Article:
Reynolds’ executive order this summer was the latest tilt of a years-long see-saw: in 2005, Democratic Gov. Tom Vilsack issued an executive order restoring the voting rights of felons who complete their sentences, but in 2011, Republican Gov. Terry Branstad rescinded that order.

Reynolds, a Republican and Branstad’s lieutenant governor from 2011 to 2017, broke from her predecessor and said she supports the automatic restoration of voting rights for felons who complete their sentences. But instead of issuing another executive order, she spent roughly a year and a half urging state lawmakers to begin the process of amending the state constitution. Reynolds said she preferred that method because it would be more permanent and not subject to the whims of ensuing governors.

Lawmakers in 2019 and 2020 began the lengthy process of amending the state constitution, but the process stalled when some — Senate Republicans, in particular — wanted to add requirements that felons pay all of their court fees and fines before being eligible.

After the Iowa Legislature failed to reach an agreement on the issue this year, Reynolds switched course, issuing her executive order on August 5.

“Gov. Reynolds will continue to advocate for a constitutional amendment regarding felon voting rights, which would be a permanent solution to this issue,” Reynolds spokesman Pat Garrett said in an email. “In the meantime, her office will continue to work with local county auditors and the Iowa Secretary of State’s office to help any individual looking to navigate this process and vote this year. We also continue to get a lot of positive feedback from individuals who are able to vote this year because of the executive order.”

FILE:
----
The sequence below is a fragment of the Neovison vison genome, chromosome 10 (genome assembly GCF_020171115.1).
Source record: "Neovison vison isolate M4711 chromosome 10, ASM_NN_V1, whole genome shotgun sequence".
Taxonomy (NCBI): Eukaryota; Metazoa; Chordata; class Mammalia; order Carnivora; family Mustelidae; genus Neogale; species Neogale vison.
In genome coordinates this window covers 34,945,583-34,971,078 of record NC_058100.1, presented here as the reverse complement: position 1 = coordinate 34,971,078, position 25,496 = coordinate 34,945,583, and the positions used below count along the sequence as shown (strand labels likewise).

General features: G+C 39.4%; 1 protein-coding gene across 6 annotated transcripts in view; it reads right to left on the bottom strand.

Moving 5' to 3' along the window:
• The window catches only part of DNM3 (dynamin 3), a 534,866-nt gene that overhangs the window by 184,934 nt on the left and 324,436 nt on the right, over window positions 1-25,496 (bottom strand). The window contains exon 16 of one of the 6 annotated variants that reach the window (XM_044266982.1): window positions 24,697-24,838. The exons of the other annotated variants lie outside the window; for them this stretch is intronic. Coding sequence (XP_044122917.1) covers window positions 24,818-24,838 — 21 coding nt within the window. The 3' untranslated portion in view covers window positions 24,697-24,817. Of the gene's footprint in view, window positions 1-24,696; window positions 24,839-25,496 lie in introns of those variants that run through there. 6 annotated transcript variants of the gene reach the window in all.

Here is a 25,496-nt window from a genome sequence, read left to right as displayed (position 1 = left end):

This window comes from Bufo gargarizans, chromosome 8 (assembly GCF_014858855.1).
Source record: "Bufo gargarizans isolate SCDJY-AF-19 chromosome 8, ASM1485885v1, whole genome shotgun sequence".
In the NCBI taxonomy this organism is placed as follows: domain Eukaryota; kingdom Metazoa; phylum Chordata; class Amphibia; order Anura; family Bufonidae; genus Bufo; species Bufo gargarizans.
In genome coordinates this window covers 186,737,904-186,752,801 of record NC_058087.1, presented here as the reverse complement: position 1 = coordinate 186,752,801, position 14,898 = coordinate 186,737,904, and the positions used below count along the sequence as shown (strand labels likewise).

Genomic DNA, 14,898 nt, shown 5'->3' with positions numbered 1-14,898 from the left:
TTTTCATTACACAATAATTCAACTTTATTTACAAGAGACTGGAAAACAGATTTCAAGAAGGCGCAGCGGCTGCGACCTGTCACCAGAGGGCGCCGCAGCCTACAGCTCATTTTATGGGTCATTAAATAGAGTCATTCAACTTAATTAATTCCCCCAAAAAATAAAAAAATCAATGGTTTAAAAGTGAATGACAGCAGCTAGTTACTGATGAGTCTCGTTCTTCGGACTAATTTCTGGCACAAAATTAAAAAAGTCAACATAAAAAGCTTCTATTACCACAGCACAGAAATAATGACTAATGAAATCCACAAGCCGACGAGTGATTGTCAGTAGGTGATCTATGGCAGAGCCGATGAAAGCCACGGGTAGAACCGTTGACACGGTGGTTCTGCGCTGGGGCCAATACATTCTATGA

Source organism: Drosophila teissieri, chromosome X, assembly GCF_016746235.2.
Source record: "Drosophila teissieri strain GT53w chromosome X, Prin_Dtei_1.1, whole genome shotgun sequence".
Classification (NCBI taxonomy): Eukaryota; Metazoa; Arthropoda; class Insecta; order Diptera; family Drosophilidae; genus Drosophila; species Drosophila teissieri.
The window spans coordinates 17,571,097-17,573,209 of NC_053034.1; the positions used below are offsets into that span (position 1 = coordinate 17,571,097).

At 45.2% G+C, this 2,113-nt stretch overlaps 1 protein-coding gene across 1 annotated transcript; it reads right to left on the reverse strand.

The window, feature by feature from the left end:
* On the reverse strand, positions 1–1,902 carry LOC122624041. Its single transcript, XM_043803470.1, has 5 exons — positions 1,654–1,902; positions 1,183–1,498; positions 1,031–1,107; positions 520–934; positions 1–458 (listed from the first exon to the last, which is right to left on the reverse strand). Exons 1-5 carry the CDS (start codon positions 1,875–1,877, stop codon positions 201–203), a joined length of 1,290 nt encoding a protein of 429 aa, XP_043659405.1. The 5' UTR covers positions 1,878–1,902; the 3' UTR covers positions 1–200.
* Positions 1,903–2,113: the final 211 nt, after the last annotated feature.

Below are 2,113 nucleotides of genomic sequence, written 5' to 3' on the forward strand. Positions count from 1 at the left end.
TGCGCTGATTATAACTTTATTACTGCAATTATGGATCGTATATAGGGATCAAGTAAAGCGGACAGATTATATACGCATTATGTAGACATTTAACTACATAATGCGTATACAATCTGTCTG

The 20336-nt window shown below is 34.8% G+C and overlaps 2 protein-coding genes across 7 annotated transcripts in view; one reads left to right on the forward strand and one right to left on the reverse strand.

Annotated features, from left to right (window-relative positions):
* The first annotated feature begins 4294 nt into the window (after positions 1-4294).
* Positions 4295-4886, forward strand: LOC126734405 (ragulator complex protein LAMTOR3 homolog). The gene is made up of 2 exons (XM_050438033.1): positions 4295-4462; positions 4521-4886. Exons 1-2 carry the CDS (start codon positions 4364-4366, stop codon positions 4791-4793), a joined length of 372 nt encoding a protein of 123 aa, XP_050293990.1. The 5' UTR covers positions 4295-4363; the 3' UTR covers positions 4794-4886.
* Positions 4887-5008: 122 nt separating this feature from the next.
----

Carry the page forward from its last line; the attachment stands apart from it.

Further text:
Reynolds’ order restored the voting rights of roughly 35,000 individuals, according to the Iowa Secretary of State’s office. An unknown portion of those could be non-Iowa residents, a spokesman for the office noted.

As of mid-October, 2,550 Iowans newly eligible as a result of the governor’s order had registered to vote, according to the Secretary of State’s office.

Of those 2,550 newly registered voters: 811 registered as Democrats, 745 as Republicans, 53 as Libertarians, 34 with the Green Party, and a plurality — 907 — registered with no political party, according to the office.

“My goal is for every eligible Iowan to register to vote and participate in elections,” Sec. of State Paul Pate said in a statement. “I agree with Gov. Reynolds that Iowans who have served their time deserve a second chance and should be able to make their voices heard by voting. It’s good to see more than 2,500 have already stepped up and registered since early August.”

A spokesman for the Secretary of State’s office encouraged any Iowans interested to visit restoreyourvote.iowa.gov for more information.

Stringer said the ACLU has similar information available at youcanvoteiowa.org.

Correction: A previous version of this story misidentified the time by which 2,550 felons had registered to vote. It is mid-October.